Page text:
6th Division (Imperial Japanese Army)

The 6th Division (第6師団, Dai-roku shidan) was an infantry division in the Imperial Japanese Army. Its call sign was the Bright Division (明兵団, Akari-heidan).

6th Division
IJA 23rd Infantry Regiment 2nd Battalion 1940.jpg
IJA 23rd Infantry Regiment 2nd Battalion seizing Shāshì city, 8 June 1940
Active1888–1945
CountryEmpire of Japan
BranchImperial Japanese Army
TypeInfantry
Garrison/HQKumamoto City, Japan
Nickname(s)"Bright Division"
EngagementsSecond Sino-Japanese War
First Sino-Japanese War
Russo-Japanese War
Commanders
Notable
commanders
Prince Kitashirakawa Yoshihisa, Kuroki Tamemoto, Ōkubo Haruno, Akashi Motojiro, and Sadao Araki

ActionsEdit

The 6th Division was formed in Kumamoto City on 12 May 1888, as one of the new divisions to be created after the reorganization of the Imperial Japanese Army away from six regional commands and into a divisional command structure, as per the recommendations of the Prussian military advisor Jakob Meckel to the Japanese government. Its troops were drawn primarily from the southern prefectures of Kyūshū.

First Sino-Japanese War to Tanggu TruceEdit

The division participated in combat during the First Sino-Japanese War at the Battle of Weihaiwei. In the Russo-Japanese War it participated in the Battle of Shaho under the command of the 2nd Army and in the Battle of Mukden under the command of the 4th Army.

On 29 April 1910 the divisional headquarters building was demolished, and the headquarters was assigned temporarily in Kumamoto Kaikosha 22 June 1916 until a new building on the grounds of Kumamoto Castle was completed on 5 April 1917.

In 1923, the division was assigned to garrison duty in Manchuria. The 6th Division returned to Kyushu in 1925, and sent a detachment to participate in the Jinan Incident in 1928. Returned to China in the aftermath of the Mukden Incident in 1931, the division participated in the Defense of the Great Wall in 1933 (being the attacking force in the confrontation), to expand and secure the western flank of the newly formed Manchukuo state.

Second Sino-Japanese WarEdit

With the start of the Second Sino-Japanese War 27 July 1937, the 6th Division was assigned to the Japanese China Garrison Army, and immediately started to act in the ongoing Battle of Beiping–Tianjin. Afterward, it participated in Beiping–Hankou Railway Operation.[1] 20 October 1937, the division was re-subordinated to the 10th Army and attacked the Chinese troops concentration at Hangzhou Bay. By December 1937, it shifted west to participate together with the 18th Division and 114th Division in the Battle of Nanking and ultimately in the Nanking Massacre. On 14 February 1938, the 6th Division was subordinated to the Central China Expeditionary Army and in May 1938 entered the Battle of Xuzhou. 15 May 1938, the 106th Division was split from the 6th Division. Actions in the Battle of Wuhan began in June 1938, and the division was subsequently withdrawn to Japan. In 1940, the 47th infantry regiment was transferred to the 48th division, converting the 6th Division to the triangular division format.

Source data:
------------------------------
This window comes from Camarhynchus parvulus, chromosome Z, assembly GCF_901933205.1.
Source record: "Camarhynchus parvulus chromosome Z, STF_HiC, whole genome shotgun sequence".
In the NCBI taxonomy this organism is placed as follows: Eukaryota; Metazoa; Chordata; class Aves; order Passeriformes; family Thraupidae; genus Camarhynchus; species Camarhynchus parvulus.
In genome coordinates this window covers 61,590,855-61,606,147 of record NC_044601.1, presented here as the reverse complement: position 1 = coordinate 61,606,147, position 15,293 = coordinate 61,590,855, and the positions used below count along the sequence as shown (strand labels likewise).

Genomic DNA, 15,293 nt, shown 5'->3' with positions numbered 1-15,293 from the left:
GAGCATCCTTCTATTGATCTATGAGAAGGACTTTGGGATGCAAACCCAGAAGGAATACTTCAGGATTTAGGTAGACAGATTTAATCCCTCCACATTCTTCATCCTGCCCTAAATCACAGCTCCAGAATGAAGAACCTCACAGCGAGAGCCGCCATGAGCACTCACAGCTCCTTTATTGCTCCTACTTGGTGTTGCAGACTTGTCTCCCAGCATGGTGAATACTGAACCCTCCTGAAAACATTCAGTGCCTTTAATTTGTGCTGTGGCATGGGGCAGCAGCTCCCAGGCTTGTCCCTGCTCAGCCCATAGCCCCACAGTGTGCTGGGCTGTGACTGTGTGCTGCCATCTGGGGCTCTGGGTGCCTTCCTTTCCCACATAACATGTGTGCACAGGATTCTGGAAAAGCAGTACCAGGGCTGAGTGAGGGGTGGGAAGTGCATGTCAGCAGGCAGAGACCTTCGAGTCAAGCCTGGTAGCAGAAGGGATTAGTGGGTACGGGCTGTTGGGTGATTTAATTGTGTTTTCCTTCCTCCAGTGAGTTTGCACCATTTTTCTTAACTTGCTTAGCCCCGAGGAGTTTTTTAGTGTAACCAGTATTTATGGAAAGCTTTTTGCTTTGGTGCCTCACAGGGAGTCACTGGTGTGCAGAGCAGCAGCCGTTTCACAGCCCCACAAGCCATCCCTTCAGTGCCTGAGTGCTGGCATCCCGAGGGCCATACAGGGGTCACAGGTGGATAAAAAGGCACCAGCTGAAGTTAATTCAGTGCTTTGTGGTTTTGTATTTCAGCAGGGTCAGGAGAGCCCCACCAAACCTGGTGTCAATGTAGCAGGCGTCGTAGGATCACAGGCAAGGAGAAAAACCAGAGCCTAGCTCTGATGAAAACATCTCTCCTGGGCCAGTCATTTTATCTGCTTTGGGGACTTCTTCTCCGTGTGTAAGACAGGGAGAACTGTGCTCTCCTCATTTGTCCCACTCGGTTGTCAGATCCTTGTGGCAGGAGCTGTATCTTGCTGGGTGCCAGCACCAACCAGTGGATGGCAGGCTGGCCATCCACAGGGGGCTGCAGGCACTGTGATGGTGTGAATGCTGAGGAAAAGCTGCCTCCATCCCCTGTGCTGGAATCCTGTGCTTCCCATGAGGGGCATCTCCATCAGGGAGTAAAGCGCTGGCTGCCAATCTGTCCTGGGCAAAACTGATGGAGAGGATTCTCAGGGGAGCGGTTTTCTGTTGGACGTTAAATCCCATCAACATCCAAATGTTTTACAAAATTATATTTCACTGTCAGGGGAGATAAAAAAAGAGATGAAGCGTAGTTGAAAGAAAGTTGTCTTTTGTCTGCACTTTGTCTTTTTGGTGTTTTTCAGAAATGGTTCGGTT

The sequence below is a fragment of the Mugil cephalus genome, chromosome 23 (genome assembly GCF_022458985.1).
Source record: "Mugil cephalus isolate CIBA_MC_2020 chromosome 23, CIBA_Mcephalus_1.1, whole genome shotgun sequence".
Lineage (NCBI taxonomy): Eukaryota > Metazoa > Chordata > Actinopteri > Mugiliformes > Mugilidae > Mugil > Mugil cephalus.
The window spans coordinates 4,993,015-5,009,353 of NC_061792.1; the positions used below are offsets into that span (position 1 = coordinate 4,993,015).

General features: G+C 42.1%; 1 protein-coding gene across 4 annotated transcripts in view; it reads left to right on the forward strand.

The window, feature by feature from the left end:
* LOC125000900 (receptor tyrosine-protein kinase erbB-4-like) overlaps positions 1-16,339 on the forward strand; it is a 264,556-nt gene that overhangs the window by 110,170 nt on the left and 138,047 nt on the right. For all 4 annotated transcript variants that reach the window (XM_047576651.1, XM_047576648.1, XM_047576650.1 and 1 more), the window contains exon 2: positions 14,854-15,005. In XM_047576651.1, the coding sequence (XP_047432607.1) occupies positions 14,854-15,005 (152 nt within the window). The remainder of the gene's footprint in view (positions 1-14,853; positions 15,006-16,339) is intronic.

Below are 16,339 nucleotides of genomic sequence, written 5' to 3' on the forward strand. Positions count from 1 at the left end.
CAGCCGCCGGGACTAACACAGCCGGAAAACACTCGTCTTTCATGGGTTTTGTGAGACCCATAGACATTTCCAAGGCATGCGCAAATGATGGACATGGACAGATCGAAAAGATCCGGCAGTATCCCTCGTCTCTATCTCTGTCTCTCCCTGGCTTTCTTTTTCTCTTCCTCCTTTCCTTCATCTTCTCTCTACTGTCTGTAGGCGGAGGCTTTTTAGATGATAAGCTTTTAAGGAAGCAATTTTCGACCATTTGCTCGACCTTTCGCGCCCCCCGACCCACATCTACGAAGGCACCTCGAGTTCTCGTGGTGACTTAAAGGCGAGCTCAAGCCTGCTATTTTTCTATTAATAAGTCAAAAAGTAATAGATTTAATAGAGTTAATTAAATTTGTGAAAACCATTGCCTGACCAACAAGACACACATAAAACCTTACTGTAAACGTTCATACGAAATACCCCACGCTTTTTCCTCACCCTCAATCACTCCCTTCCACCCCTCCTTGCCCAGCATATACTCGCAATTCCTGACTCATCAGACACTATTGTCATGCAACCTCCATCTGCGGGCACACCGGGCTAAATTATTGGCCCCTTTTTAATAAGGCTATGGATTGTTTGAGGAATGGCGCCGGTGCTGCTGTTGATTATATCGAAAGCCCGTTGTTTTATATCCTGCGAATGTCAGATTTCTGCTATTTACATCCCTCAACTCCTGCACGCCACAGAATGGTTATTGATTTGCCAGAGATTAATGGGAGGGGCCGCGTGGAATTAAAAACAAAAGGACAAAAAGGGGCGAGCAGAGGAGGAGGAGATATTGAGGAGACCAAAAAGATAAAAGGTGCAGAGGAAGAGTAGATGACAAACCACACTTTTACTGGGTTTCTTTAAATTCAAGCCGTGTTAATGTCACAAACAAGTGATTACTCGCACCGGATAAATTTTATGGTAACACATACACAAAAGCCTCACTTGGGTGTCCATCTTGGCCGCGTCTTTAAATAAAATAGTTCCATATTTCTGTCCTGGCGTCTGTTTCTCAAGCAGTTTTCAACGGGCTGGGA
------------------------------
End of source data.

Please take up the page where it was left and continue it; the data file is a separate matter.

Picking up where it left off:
Pacific WarEdit

In November 1942, the 6th Division was reassigned to the 17th Army on Bougainville Island in the Solomon Islands. Although initially used for the Guadalcanal Campaign, it was ordered by Imperial General Headquarters in 1943 to transfer to the southern part of the Bougainville Island.[citation needed] The division's 13th Infantry Regiment took part in the New Georgia campaign.[2]

The division was defending Cape Torokina when US forces landed there, launching the Bougainville Campaign in November 1943. It was subsequently annihilated on Bougainville in 1945. In March 1944, the division took part in a large-scale counterattack aimed at capturing the Allied perimeter around Torokina. During this action, the division suffered heavy losses (the division's infantry group had 1,787 men remaining alive of 4,923 men initially) and ceased to exist as an organized unit. The parts of division cornered in the Buin district of New Guinea suffered heavily from the loss of supplies and food. Losses mounted after the Australians started another offensive in November 1944. The surrender document was signed in September 1945 on the nearby Fauro Island.[citation needed]

See alsoEdit

NotesEdit

  1. ^ "Japanese Forces Operating along the Northern Sector of Peiping-Hankow Railway Mid-August, 1937" (PDF). Archived from the original (PDF) on 16 February 2011. Retrieved 14 June 2016.
  2. ^ Rottman 2005, p. 11.

References and further readingEdit

  • Madej, W. Victor. Japanese Armed Forces Order of Battle, 1937–1945 [2 vols] Allentown, PA: 1981
  • Rottman, Gordon L. (2005). Duncan Anderson (ed.). Japanese Army in World War II: The South Pacific and New Guinea, 1942–43. Oxford and New York: Osprey. ISBN 1-84176-870-7.
  • This article incorporated material from the Japanese Wikipedia page 第6師団 (日本軍)